"Utu" by Caryl Ferey

What a wild ride this was. From Europa Editions’ World Noir series, French author Caryl Ferey presents a very dark - and I mean dark - and quite violent police procedural. Noir fiction has gone through quite an evolution over the decades - from the type that Jim Thompson, Raymond Chandler, and Dashiell Hammett penned over a half-century ago to today’s more genre bending stories, exemplified by those coming out of Italy and France the last fifteen or so years, known as “Mediterranean Noir”. These latter novels tend to be culturally specific and though many trade in the usual trappings of Noir fiction, they take the form well into the twenty-first century and give it a unique feel of its own. 


Caryl Ferey, although a French writer, sets Utu (a Maori word which roughly translates to “Vengeance”) and populates it with the most undesirable characters imaginable. The main protagonist, a cop named Paul Osborne, a man completely out of control and full of booze, drugs and self-loathing, who we are introduced to passing out on a beach in Sydney suffering from severe sunstroke - completely wrecked on drugs - and unable to remember how he wound up there. If not for a helpful nurse on the beach, he may not even made it home that morning. When he does arrive home - in a ramshackle hotel in the heart of Sydney, he is confronted by another cop from the Auckland Police Department who managed to track him down and wants him back in New Zealand to help them on a particularly vexing case involving a serial killer known as Kirk, a revolutionary Maori cult and the suicide of Osborne’s friend Jack Fitzgerald, who was just on the cusp of solving the case. Osborne - half Maori himself - is chosen due to his extensive knowledge in Maori culture. Refusing the believe that his friend had committed suicide, he decides to go back on the job, returning to New Zealand to work on the case.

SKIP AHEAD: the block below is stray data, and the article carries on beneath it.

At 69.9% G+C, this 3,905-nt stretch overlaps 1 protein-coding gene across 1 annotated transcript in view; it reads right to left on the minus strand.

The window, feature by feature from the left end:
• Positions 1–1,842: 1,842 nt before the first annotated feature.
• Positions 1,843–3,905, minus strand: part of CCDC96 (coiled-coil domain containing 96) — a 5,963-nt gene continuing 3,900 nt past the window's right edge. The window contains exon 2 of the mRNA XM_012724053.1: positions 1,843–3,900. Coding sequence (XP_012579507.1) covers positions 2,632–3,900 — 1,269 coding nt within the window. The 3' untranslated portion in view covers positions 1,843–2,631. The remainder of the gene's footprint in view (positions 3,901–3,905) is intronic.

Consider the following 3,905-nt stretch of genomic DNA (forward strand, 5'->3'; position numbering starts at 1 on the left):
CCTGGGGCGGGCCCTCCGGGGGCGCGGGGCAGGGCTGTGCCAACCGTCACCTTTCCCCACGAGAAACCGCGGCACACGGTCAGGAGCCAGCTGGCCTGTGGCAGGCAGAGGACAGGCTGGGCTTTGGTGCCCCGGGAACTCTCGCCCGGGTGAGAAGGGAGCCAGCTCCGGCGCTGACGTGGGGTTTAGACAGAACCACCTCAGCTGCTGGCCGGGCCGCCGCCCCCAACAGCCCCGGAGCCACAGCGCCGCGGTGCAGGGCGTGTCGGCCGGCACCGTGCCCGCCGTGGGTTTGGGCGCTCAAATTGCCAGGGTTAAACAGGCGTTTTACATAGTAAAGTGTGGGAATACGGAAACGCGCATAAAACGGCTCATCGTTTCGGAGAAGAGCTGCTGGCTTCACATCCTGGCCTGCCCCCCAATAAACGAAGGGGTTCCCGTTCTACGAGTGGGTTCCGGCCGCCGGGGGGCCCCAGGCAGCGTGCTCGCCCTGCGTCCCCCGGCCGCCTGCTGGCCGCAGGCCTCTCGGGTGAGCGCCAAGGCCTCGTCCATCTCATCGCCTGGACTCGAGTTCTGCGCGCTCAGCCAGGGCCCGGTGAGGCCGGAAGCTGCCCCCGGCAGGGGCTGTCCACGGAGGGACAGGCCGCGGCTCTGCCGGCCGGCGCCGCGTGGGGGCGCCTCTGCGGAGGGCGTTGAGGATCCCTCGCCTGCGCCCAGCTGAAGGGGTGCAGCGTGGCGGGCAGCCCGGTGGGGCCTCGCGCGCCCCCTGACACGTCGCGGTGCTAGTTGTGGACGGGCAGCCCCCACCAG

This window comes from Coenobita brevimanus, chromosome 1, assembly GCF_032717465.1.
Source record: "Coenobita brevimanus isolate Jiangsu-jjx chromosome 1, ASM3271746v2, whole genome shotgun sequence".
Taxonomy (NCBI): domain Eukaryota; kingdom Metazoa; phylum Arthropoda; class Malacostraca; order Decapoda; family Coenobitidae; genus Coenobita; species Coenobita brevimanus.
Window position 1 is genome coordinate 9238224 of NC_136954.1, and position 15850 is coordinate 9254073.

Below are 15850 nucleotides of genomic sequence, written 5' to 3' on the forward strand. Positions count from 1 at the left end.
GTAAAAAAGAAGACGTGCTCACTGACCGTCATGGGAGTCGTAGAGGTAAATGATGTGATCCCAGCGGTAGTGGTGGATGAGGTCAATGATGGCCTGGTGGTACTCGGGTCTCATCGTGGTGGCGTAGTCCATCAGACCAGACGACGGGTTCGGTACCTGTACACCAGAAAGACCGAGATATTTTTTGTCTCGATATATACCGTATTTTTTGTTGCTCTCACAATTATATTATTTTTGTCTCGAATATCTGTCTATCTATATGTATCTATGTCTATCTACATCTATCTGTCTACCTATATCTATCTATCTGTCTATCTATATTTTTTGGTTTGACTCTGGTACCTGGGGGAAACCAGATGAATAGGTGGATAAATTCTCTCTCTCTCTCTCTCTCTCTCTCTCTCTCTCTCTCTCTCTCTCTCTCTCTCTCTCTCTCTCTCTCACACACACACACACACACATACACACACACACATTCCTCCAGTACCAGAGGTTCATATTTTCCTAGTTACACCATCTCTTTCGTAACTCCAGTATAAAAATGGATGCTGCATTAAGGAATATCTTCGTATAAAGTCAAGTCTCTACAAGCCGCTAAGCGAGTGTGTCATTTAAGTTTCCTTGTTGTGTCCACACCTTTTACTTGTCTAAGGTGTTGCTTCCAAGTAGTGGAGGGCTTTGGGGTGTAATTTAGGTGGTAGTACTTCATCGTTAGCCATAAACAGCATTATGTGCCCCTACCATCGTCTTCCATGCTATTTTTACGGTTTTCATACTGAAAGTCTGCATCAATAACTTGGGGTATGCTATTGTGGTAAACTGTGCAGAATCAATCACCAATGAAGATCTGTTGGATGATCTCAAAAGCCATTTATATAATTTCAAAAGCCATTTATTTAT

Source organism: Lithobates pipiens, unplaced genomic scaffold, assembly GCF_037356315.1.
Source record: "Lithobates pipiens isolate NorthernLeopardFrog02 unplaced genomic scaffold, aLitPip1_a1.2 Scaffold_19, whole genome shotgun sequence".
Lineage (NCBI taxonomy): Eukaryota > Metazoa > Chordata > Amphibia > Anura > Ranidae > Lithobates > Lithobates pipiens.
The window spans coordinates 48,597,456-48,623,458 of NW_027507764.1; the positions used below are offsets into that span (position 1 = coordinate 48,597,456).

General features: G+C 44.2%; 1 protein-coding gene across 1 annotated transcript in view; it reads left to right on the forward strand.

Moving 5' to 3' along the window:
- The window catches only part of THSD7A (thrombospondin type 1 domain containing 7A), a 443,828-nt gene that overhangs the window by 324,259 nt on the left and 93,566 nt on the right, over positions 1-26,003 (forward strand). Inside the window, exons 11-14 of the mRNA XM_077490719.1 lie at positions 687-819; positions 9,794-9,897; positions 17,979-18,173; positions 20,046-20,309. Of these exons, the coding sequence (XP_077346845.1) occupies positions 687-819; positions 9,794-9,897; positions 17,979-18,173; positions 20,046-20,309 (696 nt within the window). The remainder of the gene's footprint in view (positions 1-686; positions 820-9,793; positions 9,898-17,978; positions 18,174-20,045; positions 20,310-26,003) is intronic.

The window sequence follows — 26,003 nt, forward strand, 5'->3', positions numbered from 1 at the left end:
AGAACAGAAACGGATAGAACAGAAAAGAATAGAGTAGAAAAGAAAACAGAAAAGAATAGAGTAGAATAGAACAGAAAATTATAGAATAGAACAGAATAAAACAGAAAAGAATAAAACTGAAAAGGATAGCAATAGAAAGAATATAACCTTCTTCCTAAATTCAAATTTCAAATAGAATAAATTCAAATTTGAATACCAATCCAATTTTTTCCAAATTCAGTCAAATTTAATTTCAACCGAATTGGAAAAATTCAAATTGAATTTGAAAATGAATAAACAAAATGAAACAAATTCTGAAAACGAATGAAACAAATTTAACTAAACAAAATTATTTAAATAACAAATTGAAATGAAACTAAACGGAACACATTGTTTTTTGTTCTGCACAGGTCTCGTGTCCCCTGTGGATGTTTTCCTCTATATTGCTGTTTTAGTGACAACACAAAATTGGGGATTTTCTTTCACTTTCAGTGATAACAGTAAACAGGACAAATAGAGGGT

However his return to his home town is not without its baggage. From the time he was a teenager, he had fallen in love with a Maori girl named Hana, who lived next door to him, and ever since peeking in on her while she undressed one night, held a candle for her for the rest of his life. Their relationship is recounted in a series of flashbacks throughout the novel, it’s purpose being to slowly get into what it was that made Osborne the violent and troubled man he is. 


As he delves further into the case, the more closer to home it becomes and as the story unfolds we are treated not only to a page turning thriller but the intricate and troubled history of New Zealand itself with its history of repression of Maori culture. There is a strong statement about colonization, racial hatred, political corruption. “Utu” - vengeance - is the motivating force behind all that takes place within the very intricate plot, which weaves in and out of not only New Zealand’s own past but the past of our very troubled protagonist. It’s worth the read for its historical context alone but for those who want something that will keep them on the edge of their seat to literally the last line of the story, this is most definitely something you should check out. 


There are moments where it seems a little over the top but overall, Ferey achieved something incredibly unique, in my view, taking the genre a few steps further than most writers of this type of fiction had done in the past couple of years. Always a huge fan of Noir fiction, I enjoyed this immensely, despite some of the minor criticisms I had of it. Definitely recommended. 

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